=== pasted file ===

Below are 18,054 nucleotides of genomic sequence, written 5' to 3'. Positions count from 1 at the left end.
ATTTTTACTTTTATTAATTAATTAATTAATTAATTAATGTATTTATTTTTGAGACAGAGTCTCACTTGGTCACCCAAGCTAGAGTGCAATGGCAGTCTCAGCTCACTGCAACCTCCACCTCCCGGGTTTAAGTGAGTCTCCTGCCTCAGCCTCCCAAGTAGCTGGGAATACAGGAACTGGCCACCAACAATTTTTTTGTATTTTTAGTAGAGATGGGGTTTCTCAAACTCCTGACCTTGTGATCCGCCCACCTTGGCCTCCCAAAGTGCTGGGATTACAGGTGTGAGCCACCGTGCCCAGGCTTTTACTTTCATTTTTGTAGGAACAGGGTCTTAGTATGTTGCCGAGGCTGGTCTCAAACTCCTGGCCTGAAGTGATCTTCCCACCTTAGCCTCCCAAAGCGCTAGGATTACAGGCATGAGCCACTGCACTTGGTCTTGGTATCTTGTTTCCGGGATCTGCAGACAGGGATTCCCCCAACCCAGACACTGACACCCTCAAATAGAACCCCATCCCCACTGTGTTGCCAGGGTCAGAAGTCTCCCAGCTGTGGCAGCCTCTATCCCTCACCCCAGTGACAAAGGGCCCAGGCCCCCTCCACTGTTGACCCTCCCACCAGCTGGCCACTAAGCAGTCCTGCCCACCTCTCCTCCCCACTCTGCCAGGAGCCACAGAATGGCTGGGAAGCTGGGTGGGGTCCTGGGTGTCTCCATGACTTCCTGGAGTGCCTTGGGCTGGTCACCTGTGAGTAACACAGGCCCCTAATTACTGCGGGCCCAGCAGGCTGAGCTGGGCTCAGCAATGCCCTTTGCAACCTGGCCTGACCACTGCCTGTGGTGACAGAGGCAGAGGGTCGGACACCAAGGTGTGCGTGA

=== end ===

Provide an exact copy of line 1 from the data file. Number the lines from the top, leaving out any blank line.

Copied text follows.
Below are 18,054 nucleotides of genomic sequence, written 5' to 3'. Positions count from 1 at the left end.